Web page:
|Non-official||Martin Liao||Nonpartisan||Member of Legislative Council||25 November 2016||1957|
|Non-official||Joseph Yam||Nonpartisan||Executive Vice President of the China Society for Finance and Banking||1 July 2017||1948|
|Non-official||Regina Ip||NPP||Member of Legislative Council
Chairperson of New People's Party
|1 July 2017||1950|
|Non-official||Ronny Tong||Path of Democracy||Senior Counsel
Convenor of Path of Democracy
|1 July 2017||1950|
|Non-official||Wong Kwok-kin||FTU||Member of Legislative Council
Former Chairman of FTU
|1 July 2017||1952|
|Official||Law Chi-kwong||Nonpartisan||Secretary for Labour and Welfare||1 July 2017||1957|
|Official||John Lee||Nonpartisan||Secretary for Security||1 July 2017||1957|
|Official||Frank Chan||Nonpartisan||Secretary for Transport and Housing||1 July 2017||1958|
|Official||Sophia Chan||Nonpartisan||Secretary for Food and Health||1 July 2017||1958|
|Official||Edward Yau||Nonpartisan||Secretary for Commerce and Economic Development||1 July 2017||1960|
|Non-official||Lam Ching-choi||Nonpartisan||Chairman of the Elderly Commission||1 July 2017||1960|
|Official||Michael Wong||Nonpartisan||Secretary for Development||1 July 2017||1962|
|Official||Kevin Yeung||Nonpartisan||Secretary for Education||1 July 2017||1963|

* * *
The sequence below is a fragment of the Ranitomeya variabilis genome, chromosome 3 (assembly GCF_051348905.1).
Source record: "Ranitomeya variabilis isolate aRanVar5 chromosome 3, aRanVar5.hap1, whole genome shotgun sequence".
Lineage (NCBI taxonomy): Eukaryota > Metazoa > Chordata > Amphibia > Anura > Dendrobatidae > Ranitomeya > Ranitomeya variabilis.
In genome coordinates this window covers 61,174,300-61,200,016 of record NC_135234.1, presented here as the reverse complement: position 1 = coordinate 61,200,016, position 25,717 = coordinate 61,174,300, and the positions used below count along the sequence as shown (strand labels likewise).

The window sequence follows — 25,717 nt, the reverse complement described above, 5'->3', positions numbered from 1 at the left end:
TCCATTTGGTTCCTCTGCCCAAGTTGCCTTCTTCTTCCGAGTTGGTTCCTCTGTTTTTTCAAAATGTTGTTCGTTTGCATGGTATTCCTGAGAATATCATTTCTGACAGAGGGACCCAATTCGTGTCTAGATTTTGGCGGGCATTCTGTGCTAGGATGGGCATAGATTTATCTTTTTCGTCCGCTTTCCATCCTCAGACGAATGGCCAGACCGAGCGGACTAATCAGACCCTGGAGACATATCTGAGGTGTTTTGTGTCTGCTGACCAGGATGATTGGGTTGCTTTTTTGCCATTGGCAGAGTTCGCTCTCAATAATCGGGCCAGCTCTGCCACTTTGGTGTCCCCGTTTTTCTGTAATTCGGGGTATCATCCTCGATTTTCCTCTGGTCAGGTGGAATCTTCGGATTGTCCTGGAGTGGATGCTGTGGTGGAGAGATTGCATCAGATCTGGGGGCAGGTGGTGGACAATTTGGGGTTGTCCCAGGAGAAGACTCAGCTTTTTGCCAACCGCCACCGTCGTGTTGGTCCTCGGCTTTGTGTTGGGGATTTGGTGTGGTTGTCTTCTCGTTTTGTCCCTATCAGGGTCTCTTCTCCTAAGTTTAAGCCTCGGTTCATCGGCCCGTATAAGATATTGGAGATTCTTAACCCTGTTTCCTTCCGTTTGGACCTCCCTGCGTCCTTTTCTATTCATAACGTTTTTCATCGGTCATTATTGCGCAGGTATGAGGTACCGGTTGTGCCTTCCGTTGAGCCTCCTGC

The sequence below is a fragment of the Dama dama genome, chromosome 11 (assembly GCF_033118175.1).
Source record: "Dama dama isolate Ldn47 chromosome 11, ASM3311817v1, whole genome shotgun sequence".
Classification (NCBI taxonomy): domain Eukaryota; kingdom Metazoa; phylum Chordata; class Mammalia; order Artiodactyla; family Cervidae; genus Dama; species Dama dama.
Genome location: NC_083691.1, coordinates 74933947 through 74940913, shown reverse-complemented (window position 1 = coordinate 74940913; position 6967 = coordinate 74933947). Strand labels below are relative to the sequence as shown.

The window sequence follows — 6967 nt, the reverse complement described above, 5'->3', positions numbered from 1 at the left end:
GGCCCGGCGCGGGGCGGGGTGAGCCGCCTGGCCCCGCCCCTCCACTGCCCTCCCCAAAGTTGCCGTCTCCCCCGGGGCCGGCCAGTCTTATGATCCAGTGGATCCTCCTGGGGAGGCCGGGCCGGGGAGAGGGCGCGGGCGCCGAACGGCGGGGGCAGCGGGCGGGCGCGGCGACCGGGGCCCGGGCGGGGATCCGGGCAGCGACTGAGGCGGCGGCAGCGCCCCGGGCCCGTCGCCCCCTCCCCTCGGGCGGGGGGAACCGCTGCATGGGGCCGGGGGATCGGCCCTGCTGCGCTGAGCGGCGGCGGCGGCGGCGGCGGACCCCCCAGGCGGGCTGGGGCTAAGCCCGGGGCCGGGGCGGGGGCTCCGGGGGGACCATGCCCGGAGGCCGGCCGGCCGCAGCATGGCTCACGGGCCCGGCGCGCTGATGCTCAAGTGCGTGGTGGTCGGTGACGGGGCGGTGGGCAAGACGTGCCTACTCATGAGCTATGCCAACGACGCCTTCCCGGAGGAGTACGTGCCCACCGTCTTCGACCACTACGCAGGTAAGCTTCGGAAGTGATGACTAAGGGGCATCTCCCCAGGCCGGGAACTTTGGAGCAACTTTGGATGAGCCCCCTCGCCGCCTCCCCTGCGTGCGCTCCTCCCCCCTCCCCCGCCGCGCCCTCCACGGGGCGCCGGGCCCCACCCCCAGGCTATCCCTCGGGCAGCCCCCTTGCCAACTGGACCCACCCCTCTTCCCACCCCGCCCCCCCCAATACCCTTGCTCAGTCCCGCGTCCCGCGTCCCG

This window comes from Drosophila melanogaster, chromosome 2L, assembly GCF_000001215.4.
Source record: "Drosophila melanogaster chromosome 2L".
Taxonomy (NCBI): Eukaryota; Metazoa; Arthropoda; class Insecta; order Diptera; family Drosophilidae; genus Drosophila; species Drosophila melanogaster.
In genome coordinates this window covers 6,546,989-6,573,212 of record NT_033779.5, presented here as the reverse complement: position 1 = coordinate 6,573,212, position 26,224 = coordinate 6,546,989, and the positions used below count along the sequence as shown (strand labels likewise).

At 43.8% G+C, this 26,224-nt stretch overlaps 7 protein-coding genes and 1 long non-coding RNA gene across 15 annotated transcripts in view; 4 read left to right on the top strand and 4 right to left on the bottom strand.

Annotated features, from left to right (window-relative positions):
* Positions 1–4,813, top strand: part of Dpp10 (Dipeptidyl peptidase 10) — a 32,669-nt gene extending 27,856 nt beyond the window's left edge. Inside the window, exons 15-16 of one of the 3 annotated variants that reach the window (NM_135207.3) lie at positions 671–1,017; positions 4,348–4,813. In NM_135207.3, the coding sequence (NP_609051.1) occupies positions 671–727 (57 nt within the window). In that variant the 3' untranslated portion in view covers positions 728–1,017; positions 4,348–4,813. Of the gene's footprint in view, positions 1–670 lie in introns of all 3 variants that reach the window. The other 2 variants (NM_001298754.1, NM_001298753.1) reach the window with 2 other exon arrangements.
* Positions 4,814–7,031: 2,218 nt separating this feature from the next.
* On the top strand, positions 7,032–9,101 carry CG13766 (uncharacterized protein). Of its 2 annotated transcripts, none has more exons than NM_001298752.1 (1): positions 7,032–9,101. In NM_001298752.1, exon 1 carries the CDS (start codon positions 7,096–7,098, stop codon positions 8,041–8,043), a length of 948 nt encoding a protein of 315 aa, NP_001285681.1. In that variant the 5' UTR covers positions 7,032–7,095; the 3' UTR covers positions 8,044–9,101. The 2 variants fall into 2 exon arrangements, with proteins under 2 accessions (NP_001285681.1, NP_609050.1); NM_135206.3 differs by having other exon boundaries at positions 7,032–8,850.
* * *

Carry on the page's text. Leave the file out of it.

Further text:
|Non-official||Kenneth Lau||BPA||Member of Legislative Council
Chairman of Heung Yee Kuk
|1 July 2017||1966|
|Non-official||Horace Cheung||DAB||Member of Legislative Council
Vice-Chairman of DAB
|1 July 2017||1974|
|Official||Patrick Nip||Nonpartisan||Secretary for the Civil Service||20 April 2020||1964|
|Official||Erick Tsang||Nonpartisan||Secretary for Constitutional and Mainland Affairs||20 April 2020||1963|
|Official||Alfred Sit||Nonpartisan||Secretary for Innovation and Technology||20 April 2020||1962|
|Official||Caspar Tsui||DAB||Secretary for Home Affairs||20 April 2020||1976|
|Official||Christopher Hui||DAB||Secretary for Financial Services and the Treasury||20 April 2020||1977|
The Executive Council meets in the Lower Block of the Central Government Complex, Tamar. Until 2012, ExCo met in the Main Wing of the Central Government Offices on Government Hill, in Central and below Government House (former residence of the British Governor of Hong Kong).
Prior to the Handover, the Provisional Executive Council of Hong Kong, headed by Tung Chee Hwa, met in Shenzhen or Tung's office on the 11th floor of the Asia Pacific Finance Tower in Hong Kong. Members of the outgoing British Hong Kong ExCo were not permitted to attend this body.
Both Executive Council sittings were on Tuesdays.